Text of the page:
How’s this for an intimate detail: Friends who visit our downstairs bathroom sometimes stay in there a while. Not because of digestive problems, but because the room is. . .very interesting. The walls are lined with joke books, as well as books about bodily functions. Hundreds of books, collected by us on our travels, and also by some bathroom visitors who now scout for us.
Jokes are big in our house. My husband, Paul Brewer, writes and illustrates best-selling collections like You Must Be Joking and You Must Be Joking, Too (Cricket). Being the audience for Paul’s jokes is part of my job. We collaborated on the writing of the funniest biography ever, Fartiste (Simon & Schuster), and are always on the lookout for funny ideas.
I discovered Lincoln’s sense of humor years ago, while researching Lives of the Presidents (Harcourt). His way with words—one reason he’s considered one of our best presidents—is famous, but his way with humor isn’t. His life was so very serious. How bizarre that people called him “so funny he could make a cat laugh” and started collecting his jokes into books. Paul and I eventually hit upon this tidbit as a possible picture book, a way to make Lincoln human, an approach to pull in kids who fear, “Oh, not another boring history book about a dead guy.”
Paul made trips to the library and scoured books—some of them over 100 years old—to find the best jokes. We worried that the jokes wouldn’t be funny all these years later, and of course not all of them were, or else were too wordy or required too much explanation. So we were relieved to discover enough material to work with, and from different periods in Lincoln’s life so we could structure this as a biography.
Lincoln Tells a Joke tells the president’s life story through his love of jokes and witty remarks, from the joke books he adored as a child to the ones he kept in his desk drawer at the White House. To him a sense of humor was more than just entertainment. Jokes helped him to win people over, give orders, get along with difficult people, get out of answering questions he didn’t want to answer and fight his own depression. Finally, they helped him keep his balance as he navigated the country through its worst crisis, the Civil War, when the country threatened to split apart.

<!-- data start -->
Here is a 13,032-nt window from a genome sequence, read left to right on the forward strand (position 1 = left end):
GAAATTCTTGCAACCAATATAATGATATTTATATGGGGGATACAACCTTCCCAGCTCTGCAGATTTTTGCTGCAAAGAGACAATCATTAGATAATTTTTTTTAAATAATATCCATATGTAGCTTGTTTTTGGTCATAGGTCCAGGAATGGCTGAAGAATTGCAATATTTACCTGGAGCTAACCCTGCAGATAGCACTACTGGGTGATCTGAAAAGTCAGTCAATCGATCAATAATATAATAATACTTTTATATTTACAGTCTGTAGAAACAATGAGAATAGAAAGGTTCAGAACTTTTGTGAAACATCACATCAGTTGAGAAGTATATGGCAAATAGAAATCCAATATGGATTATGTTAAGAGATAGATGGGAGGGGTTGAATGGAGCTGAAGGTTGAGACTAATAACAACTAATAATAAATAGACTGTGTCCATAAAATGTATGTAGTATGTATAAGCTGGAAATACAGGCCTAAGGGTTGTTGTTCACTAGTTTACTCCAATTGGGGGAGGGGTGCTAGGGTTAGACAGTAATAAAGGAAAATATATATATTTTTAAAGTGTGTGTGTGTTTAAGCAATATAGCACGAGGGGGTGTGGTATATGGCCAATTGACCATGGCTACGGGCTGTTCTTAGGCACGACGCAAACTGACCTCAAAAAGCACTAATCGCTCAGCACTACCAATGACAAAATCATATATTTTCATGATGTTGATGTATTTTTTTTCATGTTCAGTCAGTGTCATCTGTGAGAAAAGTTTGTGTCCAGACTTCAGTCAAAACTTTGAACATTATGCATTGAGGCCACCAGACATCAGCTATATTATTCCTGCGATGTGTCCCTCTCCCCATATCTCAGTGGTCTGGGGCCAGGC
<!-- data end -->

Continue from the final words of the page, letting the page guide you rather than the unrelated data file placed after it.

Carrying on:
As many thousands of Lincoln books there are, few focus on his humor (the last book to do so was in 1965, long out of print). Most scholars may have found this approach too trivial, whereas we show how it was just the opposite; humor helped in the development of Lincoln’s famous writing skills, and it also helped him survive and go on to protect the country.
He’s a seriously important president, but also one of America’s first stand-up comics—controversially so. One of the things John Wilkes Booth (and many others) couldn’t stand about him was his way with jokes, which they found unseemly in a president.
Lincoln himself believed that humor should be taught in schools, that jokes were just as valuable as the 3 R’s. We hope Lincoln Tells a Joke will pull in students of presidential history as well as kids who simply like jokes.
Not to mention friends who visit our bathroom.
Kathleen Krull is well known for her innovative approach to biographies for young readers. Her recent books include Lives of the Pirates: Swashbucklers, Scoundrels (Neighbors Beware!) (Harcourt); The Brothers Kennedy: John, Robert, Edward (Simon & Schuster); The Boy Who Invented TV: The Story of Philo Farnsworth (Knopf); and more as featured at www.kathleenkrull.com. Kathleen lives in San Diego, California, with her husband, children's book writer and illustrator Paul Brewer.
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